Outdoor wood Boiler

Discussion in 'Shop Talk' started by tanman96, Feb 12, 2005.

  1. tanman96

    tanman96 New Member

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    I have been researching outdoor boilers. I was wondering if anyone had any experiences with these? Any tips or tricks to find the right one? Thanks
     
  2. Ross

    Ross Moderator Staff Member Supporter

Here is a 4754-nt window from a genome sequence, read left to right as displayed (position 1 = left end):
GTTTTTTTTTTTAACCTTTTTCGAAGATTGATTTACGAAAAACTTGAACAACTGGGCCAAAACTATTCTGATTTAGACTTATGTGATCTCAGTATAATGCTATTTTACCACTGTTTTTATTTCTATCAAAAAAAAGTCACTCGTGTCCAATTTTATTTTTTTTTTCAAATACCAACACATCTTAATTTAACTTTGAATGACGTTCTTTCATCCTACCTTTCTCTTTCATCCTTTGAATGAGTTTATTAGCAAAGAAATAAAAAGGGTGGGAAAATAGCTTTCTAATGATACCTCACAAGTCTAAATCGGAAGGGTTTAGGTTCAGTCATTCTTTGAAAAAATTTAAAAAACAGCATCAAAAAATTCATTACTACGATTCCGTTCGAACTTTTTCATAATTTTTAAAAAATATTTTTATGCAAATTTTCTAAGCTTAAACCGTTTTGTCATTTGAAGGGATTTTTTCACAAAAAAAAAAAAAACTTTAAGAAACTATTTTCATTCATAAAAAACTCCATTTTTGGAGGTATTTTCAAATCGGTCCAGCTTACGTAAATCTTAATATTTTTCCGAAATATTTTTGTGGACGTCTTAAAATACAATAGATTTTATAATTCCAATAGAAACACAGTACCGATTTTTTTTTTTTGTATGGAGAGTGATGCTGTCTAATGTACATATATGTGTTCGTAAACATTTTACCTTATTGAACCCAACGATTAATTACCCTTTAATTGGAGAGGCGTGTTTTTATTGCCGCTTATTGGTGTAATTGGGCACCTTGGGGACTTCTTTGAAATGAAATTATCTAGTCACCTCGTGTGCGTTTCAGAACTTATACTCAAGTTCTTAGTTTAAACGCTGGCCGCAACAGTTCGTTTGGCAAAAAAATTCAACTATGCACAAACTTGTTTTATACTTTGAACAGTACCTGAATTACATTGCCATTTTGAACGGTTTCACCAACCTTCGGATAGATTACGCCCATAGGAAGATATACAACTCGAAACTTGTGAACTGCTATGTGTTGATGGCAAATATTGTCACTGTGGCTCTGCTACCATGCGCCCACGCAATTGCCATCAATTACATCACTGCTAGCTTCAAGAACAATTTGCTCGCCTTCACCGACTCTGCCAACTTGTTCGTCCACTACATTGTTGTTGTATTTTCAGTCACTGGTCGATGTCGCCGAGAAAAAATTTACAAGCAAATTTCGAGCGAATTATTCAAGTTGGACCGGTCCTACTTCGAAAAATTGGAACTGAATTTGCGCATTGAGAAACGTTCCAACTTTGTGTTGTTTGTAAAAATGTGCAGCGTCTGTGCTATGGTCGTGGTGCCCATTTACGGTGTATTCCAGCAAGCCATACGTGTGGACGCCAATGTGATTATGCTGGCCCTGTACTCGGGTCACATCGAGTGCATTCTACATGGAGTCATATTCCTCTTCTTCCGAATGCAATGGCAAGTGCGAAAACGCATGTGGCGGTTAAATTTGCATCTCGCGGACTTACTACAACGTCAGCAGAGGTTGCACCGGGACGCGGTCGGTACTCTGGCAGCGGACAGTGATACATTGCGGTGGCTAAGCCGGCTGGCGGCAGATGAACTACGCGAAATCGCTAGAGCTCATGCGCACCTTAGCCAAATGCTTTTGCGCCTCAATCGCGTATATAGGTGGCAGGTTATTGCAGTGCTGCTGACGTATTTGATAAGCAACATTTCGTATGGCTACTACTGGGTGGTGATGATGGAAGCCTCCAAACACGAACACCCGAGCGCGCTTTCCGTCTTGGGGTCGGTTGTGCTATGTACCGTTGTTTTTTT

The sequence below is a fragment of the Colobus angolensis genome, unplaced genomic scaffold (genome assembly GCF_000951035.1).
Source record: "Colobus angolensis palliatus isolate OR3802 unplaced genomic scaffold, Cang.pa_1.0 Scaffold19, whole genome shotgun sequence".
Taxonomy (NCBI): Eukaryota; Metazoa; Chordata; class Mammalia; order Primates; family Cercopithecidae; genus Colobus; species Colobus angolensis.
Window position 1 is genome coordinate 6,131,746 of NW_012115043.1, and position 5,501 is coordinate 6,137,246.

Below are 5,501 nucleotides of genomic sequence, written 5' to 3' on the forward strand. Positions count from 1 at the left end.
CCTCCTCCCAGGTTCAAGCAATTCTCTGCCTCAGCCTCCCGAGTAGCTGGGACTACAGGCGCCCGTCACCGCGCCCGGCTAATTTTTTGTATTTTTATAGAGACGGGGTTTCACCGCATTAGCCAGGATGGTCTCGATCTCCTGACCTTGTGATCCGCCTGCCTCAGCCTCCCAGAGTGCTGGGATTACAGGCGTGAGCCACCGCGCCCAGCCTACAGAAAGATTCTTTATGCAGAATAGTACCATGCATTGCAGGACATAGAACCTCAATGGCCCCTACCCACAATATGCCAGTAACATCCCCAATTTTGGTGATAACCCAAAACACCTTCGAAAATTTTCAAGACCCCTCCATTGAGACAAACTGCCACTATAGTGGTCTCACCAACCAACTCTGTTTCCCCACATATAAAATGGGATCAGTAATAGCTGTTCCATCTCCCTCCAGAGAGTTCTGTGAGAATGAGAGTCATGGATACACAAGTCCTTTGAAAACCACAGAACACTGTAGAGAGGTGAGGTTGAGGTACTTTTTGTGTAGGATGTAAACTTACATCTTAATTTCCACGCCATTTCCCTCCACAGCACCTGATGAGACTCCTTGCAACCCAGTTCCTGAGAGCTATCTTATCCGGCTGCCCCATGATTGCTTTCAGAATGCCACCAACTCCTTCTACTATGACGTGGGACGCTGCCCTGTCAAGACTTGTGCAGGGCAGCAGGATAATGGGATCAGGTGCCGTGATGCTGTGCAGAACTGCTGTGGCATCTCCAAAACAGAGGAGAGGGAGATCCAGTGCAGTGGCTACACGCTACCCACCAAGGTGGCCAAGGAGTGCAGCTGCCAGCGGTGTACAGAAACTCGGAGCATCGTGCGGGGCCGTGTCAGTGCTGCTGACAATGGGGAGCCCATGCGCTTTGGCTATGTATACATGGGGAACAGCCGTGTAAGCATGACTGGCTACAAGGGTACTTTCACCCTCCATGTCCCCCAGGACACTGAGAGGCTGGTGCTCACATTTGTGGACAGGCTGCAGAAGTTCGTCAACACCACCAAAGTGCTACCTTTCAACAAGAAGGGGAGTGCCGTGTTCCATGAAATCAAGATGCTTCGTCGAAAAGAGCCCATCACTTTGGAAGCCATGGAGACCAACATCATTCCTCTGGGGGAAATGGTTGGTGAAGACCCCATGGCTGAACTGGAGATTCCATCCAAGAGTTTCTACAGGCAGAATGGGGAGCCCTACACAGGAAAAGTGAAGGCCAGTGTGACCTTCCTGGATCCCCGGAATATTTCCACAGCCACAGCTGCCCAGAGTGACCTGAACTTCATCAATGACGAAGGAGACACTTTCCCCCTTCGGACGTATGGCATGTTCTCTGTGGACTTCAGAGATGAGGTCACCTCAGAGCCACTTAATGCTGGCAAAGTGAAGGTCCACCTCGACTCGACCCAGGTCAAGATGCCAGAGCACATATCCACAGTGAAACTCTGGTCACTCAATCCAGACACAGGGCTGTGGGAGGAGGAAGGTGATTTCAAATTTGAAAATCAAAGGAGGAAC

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    Here's the things that impressed us with the Empyre. Functionality a friend has one and it proved what his model can heat and what quality of wood it needed. It has a power draft, essential and I'd think most brands would have one, I'd skip one that didn't. Simply stated it will bring a pile of embers back to useable heat when needed. Construction, the Empyre uses a higher grade of stainless steel, others may now, the competion may be right that it is somewhat more brittle but in practice it holds together without cracking and won't/can't rust for all practical purposes. I'd expect either stainless steel construction, OR a SEALED system made out of boiler plate for a good long term furnace. A sealed system only rusts to the point where it runs out of oxygenm the water turns black but stops corroding the steel. Design, the Empyre is very similar in design to the Central boiler for its fire box, but has a superior ash removal design (tube grate into a drawer ) a bigger door, and uses real insulated chimney which allows you to duct the smoke up higher without risking a windchilled pipe dampening the draft. The water distribution manifold is easiliy accessed for service too.